Trade, investment and debt management within the Commonwealth is becoming increasingly data-powered.
From India to Grenada, the 53 members of the Commonwealth of Nations (informally known as the Commonwealth) encompass 2.4 billion people across some of the world’s richest and poorest, smallest and largest countries. A legacy of the British Empire, the Commonwealth now forms a significant economic and political network.
Intra-commonwealth trade currently amounts to £560 billion (US$700 billion), a figure that is set to rise to £700 billion in 2020, and potentially hit £2,000 billion by 2030, Commonwealth Secretary General Patricia Scotland believes. She has spearheaded a digital agenda to facilitate economic growth, trade and investment that features two major initiatives, the Innovation Hub and Meridian.
Opened earlier in 2019 by the Commonwealth Secretariat, the Innovation Hub is a public data service and source for Commonwealth members. “When I said I was going to create the hub, people laughed, saying I had no money and a tiny organisation,” said Scotland. “[This may be true], but we can create partnerships and [use] data. We have huge power if we bring the Commonwealth together as a multilateral agency. Integrating and aggregating data is of critical importance, because it helps our member states make better policy.”
Rich data pool
With assistance from Bloomberg and Infosys, the hub pools a huge amount of data sets from and for all Commonwealth nations, highlighting private and public sector trends.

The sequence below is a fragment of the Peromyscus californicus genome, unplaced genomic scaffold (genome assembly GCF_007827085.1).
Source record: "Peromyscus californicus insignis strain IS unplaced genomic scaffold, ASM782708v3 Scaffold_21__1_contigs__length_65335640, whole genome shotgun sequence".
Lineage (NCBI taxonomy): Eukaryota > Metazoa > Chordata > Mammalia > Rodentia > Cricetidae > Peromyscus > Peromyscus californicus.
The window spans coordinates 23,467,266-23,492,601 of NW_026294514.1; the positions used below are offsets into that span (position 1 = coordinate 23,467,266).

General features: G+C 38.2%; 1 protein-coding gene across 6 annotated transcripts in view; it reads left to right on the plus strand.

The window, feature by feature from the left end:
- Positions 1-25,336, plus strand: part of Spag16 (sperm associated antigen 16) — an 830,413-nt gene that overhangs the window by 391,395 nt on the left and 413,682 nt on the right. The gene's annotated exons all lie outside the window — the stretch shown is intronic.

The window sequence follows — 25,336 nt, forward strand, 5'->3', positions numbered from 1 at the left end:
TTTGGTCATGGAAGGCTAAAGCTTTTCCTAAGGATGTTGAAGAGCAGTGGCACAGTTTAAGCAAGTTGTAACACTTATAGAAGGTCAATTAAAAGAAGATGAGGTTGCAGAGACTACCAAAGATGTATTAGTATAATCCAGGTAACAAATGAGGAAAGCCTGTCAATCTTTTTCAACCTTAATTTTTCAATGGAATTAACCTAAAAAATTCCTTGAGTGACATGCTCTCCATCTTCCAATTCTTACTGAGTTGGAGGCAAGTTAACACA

“We’ve created a ‘Match.com’ for Commonwealth trade. Our countries can better see what, and with whom, they are trading, and where opportunities and blockages exist. [If it wasn’t public], this data would be worth millions. Our countries are very excited by this real-time info,” Scotland remarked.
Even before the Innovation Hub, intra-Commonwealth trade was 19 per cent cheaper and 20 per cent easier to do business than outside the Commonwealth, due to shared language, legal systems and parliamentary structure, according to the Commonwealth Trade Review.
Scotland stated that thanks to their shared legal landscapes, they are creating Commonwealth best practice framework contracts for energy, infrastructure and mining that will encourage foreign investment, adding: “If in the coming years our 22 Commonwealth benchmarks for addressing corruption are adopted, it could be a real game changer for inward investment.”
One of the crown jewels of the secretariat is its debt management system, which it has run since 1985, for non-Commonwealth members as well. The system recently moved to a new state-of-the-art digital platform, Meridian, launched in June of this year, and unlike its predecessor, it covers both public and private debt.
Meridian’s data helps countries better plan for the shocks, especially Commonwealth countries with debt-to-GDP ratios of 60-80 per cent or Caribbean nations who are particularly exposed to natural disasters, Ms Scotland said. “If you’re a debt manager, it’s a very exciting time. It’s more than just figures; it’s how we are going to get the right hospitals, schools, infrastructure system and how we are going to reach our sustainable development goals. And if we don’t deal with this debt, we are not going to survive.”
This article is sourced from fDi Magazine.